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When Rusty and his stallion named White Horse were nearly at the frontier post of Fort Marsden, the river boat he was riding in was grounded, and a man called Bill Tenney comes to his rescue. Rusty doesn't know much about the white man's ways -- especially a white man like Bill Tenney, a thief and a fugitive. Tenney is only interested in one thing -- Rusty's white stallion, considered sacred among the Cheyennes. Meanwhile, Major Marsden, who considers Rusty little more than a savage himself, is determined to come between Rusty and his sweetheart, Maisery -- and the Cheyennes do all they can to compel Rusty to return to his tribe.
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By Jean on 03-07-16
Caught between two worlds
I am back to reading a traditional western author after reading some new western genre authors. The book is written by the well known Max Brand which is one of the nom de plumes of the famous author Frederick Faust. This is book one in a trilogy about Rusty Sabin.
Rusty was born to white parents but was raised by the Cheyenne. His name was Red Hawk because of his red hair. Red Hawk had the skill and talent to heal the sick and make magic. When he was in his twenties Red Hawk decided to go live in the white man’s world after he discovered his white father. Rusty rides a white stallion that is sacred to the Cheyenne. Rusty calls the horse “White Horse.” Rusty meets the bad man Bill Tenney and the Army Major Marsden who thinks of Rusty as a savage and, of course, he falls in love with a white girl.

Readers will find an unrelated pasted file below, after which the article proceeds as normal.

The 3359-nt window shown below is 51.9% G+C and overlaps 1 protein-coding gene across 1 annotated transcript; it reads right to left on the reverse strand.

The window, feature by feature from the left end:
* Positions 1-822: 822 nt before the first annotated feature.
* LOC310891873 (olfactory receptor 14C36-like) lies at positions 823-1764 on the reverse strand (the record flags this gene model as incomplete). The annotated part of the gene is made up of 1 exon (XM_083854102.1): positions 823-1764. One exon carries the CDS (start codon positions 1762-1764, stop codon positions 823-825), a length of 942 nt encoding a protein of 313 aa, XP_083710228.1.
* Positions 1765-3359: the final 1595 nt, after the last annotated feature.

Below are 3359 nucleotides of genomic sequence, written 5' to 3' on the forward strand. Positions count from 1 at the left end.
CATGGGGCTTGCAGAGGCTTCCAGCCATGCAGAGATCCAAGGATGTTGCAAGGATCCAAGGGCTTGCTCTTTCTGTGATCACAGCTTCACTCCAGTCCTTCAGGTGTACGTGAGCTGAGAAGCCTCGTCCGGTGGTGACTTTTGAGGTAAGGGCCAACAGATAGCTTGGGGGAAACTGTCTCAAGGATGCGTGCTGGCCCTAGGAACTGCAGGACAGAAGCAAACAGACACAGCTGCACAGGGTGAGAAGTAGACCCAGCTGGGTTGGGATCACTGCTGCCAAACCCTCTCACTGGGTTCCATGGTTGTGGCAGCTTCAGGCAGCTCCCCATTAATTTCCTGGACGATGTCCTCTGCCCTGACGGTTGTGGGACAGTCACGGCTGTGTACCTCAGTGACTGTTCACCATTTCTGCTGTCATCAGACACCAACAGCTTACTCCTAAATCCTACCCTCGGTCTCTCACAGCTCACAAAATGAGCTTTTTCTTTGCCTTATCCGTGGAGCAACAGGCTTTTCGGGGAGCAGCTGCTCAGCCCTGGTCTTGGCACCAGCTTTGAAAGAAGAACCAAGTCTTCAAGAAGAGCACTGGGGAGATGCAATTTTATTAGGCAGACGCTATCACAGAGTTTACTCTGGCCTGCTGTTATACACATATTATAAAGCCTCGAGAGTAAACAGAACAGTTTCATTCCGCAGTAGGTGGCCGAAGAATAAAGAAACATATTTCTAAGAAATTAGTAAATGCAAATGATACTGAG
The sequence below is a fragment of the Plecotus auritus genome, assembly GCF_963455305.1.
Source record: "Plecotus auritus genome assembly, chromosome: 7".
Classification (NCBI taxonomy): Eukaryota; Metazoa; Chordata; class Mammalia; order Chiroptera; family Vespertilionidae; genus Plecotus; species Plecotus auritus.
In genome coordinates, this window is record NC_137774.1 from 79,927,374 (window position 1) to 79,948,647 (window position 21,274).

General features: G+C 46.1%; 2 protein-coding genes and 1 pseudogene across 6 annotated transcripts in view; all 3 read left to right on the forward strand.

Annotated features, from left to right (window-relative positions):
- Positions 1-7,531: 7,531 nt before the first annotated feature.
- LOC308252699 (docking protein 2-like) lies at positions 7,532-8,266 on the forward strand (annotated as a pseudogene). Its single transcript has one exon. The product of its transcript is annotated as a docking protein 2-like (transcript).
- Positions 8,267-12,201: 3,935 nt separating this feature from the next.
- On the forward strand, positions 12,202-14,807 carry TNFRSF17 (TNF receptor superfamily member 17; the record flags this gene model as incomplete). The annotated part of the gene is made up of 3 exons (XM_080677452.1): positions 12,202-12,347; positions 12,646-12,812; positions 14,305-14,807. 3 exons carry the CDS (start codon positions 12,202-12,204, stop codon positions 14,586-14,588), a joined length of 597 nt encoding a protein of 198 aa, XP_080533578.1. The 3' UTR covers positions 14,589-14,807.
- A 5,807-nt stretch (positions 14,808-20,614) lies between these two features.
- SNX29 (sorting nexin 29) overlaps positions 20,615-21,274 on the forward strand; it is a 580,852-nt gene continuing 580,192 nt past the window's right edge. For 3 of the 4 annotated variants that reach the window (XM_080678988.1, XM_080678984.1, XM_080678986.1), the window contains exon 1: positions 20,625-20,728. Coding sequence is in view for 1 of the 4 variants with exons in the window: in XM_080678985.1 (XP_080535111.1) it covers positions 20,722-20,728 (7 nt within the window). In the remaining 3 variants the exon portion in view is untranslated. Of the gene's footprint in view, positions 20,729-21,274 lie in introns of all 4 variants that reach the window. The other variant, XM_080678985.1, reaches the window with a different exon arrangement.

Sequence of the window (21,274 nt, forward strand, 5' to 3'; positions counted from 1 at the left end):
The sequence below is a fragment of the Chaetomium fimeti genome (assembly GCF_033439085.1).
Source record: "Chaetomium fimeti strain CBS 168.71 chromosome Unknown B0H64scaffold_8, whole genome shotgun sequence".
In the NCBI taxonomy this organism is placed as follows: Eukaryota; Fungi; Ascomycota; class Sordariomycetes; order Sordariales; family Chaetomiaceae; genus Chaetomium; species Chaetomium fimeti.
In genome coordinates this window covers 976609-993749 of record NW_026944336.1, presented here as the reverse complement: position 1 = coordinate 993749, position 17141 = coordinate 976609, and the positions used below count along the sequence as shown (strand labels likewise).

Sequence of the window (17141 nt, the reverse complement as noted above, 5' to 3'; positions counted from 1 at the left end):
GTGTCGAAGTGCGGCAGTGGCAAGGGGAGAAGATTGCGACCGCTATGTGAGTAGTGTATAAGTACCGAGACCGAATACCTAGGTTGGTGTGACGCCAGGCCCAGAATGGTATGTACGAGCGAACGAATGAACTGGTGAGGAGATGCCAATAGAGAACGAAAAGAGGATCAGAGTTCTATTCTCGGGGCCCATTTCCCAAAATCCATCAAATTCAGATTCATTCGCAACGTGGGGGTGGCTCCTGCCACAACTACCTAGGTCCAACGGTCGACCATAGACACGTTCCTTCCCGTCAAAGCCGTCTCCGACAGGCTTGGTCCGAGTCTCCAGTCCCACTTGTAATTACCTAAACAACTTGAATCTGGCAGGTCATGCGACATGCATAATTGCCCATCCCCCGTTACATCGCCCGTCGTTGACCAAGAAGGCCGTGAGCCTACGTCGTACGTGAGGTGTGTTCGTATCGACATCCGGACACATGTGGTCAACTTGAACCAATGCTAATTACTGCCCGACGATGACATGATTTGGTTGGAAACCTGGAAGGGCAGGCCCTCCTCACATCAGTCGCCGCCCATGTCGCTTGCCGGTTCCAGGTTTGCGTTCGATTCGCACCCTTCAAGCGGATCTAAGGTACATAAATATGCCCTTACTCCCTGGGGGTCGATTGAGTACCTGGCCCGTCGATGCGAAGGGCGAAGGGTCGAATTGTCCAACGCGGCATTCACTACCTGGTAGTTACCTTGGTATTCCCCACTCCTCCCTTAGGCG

The book, of course, is well written with a standard western plot. Brand always writes a good adventure with a moral yarn included. The story was first serialized in a western magazine in 1935. This is one of the many magazine serializations by Max Brand that have been turned into a book to keep the author’s copyrights going and now into audiobook format. It is noticeable that this was written in the days when the author was paid by the word because of the frequent descriptive words used but this does not slow down the flow of the story. I enjoyed listening to a master storyteller weave an exciting yarn. Peter Ganim does a good job narrating the story.
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